Dragon Age, a video game (and later, comic book) series developed by BioWare, has quite a lot of dragons in it, unsurprisingly. At this point I may have lost you. What, you might wonder, can be gleaned from studying a fantasy series that would be at all helpful for real world magic and spiritual practices? Quite a lot, it turns out. Here, I’ll lay out several instances of magic and spirits appearing in the DA franchise across multiple games, and what I think we can learn from examining them.
- Magic is largely viewed with suspicion and treated with hostility: Much as in our own world, magic is blamed for a myriad of evils within the Dragon Age franchise, with mages (much like women in Christianity) being held to be ultimately responsible for sin, corruption, and any harm the supreme deity allows to befall humanity. Within Dragon Age, most magic users are rounded up from a young age, denied access to their families, and forced to live in Circles, kept locked up unless they are needed as living tools by those in power. However, even as the Circles can be a prison, they can also be places where mages are surrounded by others like them and can pursue knowledge of their arts. Much of what was once known was lost, and within their Circles they can attempt to once again learn hidden truths and reestablish lines of knowledge. While imprisonment would certainly be a terrible fate, I’m not alone in wishing there were established, physical places to be surrounded by my peers to pursue our crafts.
- Cole, a spirit made physical: Though he is quite and can easily become a background companion that doesn’t get pulled into the party as often, Cole from DA: Inquisition is easily one of the more complex and fascinating of characters. Unlike a true possession, Cole’s desire to help was so strong that he actually manifested a body of his own in order to better interact with the world. This is not so different from many of our real world myths and stories about gods and spirits taking physical form to interact with us (albeit usually temporarily, just as Cole’s own decision might not be permanent). Unlike someone who has always possessed a physical body, however, Cole is often unsure of social niceties and why people behave the way that they do. This is very useful to see acted out, as it can remind us that what we think is common sense and what we might expect of a spirit is not what might come naturally to them. For this reason, we could all benefit by taking time to clearly explain ourselves (and perhaps provide some background) when we are interacting with spirits, especially ones that have never been human.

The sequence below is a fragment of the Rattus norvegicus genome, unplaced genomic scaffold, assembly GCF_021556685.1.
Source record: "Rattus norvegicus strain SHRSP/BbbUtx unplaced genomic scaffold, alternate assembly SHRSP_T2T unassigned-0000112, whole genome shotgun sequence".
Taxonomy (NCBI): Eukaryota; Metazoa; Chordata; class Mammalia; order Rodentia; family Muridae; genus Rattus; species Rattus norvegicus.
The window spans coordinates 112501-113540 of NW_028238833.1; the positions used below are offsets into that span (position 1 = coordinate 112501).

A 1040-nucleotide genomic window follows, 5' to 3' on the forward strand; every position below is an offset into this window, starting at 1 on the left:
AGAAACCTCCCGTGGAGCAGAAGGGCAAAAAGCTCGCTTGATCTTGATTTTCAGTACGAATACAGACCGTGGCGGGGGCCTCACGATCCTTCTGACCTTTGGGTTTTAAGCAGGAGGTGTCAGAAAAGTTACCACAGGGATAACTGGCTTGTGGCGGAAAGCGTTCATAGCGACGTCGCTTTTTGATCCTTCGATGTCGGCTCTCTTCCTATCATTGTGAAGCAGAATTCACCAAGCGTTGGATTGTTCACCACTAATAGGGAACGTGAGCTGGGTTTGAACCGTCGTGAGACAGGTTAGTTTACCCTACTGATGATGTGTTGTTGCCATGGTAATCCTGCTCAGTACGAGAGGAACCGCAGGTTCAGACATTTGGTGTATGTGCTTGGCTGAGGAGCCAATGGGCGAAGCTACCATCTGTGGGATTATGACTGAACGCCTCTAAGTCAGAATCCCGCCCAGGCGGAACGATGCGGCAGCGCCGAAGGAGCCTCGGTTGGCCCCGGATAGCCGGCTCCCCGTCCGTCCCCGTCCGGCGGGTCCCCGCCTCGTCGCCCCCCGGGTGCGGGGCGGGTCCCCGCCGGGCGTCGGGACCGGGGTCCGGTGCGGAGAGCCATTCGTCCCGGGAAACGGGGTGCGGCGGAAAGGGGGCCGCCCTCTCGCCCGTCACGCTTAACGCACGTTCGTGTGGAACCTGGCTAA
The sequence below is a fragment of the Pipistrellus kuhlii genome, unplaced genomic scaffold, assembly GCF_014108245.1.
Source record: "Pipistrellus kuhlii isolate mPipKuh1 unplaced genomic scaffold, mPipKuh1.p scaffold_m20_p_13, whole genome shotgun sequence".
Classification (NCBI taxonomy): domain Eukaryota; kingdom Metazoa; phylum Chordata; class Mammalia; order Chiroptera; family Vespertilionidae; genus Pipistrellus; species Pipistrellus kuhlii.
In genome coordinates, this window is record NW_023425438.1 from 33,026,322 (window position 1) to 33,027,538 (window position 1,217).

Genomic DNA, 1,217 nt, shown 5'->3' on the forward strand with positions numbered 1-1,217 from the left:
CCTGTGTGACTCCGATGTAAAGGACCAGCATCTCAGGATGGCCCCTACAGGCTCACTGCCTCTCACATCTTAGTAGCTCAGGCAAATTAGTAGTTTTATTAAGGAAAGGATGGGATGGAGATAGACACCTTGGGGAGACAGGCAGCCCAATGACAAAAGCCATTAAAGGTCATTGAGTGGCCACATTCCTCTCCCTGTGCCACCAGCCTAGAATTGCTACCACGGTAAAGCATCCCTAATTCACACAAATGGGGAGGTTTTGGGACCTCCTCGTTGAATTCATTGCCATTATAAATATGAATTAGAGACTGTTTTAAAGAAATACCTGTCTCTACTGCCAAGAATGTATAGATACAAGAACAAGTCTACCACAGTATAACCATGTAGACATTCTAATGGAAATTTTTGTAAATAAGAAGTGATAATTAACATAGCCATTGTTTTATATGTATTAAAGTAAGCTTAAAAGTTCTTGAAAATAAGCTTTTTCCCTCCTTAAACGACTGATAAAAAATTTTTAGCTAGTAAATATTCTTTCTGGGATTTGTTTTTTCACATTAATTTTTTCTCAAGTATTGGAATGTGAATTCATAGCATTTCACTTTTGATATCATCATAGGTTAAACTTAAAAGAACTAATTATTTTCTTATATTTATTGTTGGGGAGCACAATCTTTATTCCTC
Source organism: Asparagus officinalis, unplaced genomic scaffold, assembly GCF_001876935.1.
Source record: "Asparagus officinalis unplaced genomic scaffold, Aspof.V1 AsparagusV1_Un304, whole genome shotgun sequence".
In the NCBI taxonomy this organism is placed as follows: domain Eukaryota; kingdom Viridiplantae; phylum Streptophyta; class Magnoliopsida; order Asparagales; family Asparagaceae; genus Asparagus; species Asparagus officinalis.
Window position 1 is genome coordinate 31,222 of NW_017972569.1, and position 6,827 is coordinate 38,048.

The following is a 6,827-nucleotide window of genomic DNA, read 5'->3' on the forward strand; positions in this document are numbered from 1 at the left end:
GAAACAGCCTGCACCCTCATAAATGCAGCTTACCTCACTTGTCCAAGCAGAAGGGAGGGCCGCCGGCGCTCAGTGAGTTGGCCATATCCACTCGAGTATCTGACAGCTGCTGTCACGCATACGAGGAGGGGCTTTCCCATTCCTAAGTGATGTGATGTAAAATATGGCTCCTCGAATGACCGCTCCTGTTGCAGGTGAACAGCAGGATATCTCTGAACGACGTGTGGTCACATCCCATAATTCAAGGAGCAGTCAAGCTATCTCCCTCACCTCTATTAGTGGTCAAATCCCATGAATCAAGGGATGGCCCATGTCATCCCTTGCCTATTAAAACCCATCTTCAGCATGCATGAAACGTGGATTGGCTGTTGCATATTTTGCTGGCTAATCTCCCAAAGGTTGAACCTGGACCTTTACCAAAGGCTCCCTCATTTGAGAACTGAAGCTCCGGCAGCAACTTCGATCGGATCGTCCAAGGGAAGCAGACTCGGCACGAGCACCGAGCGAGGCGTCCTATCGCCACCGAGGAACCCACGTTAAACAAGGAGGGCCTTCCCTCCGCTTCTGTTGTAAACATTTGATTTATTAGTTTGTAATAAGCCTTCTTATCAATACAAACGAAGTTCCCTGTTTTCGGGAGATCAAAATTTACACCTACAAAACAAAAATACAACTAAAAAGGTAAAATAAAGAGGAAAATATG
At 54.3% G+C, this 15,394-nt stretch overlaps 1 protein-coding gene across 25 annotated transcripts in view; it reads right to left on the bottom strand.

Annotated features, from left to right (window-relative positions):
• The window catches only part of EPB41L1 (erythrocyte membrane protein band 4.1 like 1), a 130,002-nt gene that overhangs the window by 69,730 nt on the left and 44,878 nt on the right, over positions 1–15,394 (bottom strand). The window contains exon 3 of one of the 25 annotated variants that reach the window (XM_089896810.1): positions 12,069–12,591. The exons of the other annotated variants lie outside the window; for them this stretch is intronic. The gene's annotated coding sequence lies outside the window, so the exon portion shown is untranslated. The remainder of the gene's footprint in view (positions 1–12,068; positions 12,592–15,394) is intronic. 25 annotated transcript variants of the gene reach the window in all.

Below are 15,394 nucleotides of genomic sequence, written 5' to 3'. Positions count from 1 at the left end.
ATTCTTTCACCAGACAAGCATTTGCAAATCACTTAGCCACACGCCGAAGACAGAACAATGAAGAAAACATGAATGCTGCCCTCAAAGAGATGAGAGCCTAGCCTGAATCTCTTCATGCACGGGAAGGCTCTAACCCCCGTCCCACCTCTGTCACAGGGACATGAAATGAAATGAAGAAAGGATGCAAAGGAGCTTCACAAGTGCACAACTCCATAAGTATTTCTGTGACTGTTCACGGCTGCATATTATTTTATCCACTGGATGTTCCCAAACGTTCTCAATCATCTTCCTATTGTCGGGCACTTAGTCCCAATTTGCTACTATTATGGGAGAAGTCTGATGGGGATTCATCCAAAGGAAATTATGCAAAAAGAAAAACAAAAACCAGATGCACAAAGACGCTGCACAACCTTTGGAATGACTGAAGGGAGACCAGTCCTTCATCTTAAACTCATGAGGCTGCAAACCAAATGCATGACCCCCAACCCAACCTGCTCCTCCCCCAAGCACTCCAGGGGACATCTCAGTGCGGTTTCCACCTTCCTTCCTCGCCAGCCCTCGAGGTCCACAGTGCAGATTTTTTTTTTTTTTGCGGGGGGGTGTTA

- The Avvar tribe: While much of the Dragon Age (Thedas) world considers possession by spirits to be an abomination, the Avvar tribe consider it a solemn honor to have a spirit agree to dwell within a young mage to act as a tutor. The spirit is one of many that are intimately connected with the tribe (usually spirits that have served as mentors and minor gods, if not actual ancestors, for many generators) and agrees to possess the young child and work closely with them to develop their gifts, stepping in as necessary to prevent the mage from hurting themselves or others. When the child comes into their powers, the spirit removes themselves, returning to peaceful semi-existence in order to continue watching over their people from the spirit world. Many cultures and spiritual practices have a form of this today (sometimes called “riding”), and if long term practices and bonds could be formed with spirits to regularly undertake this, I wonder how much knowledge could be gained and shared on both sides.
- Spirits: While there can be the tendency to think of all spirits as simply another type of ghost and thus, at one point, human, spirits in truth (and in Dragon Age) are generally more apt to be collections of energies that exist in a state of semi-existence or else a form of personality that is almost entirely unrecognizable to people. They can dwell in and emanate from nature, and if “killed”, will return to that same energy. If impressed upon enough by a strong personality, or if they take a liking to you, the spirit may meld itself into a personality that would best suit that need. Many spirits forget that they were ever anything else, in fact. When studying these fictitious spirits, then, we might look at how we interact with spirits in our own world, and attempt to puzzle out their source and what might be happening to them when we interact with them. Are we making them play the role of something that they are not in order to further our own magics? Are we harming them in this way?
There is much to be gained from studying world building in a fictitious setting such as Dragon Age and using it as a philosophical prompt to examine our own world, especially as so much of fiction is, itself, influenced by real things.
[Written by Ashley Nicole Hunter.]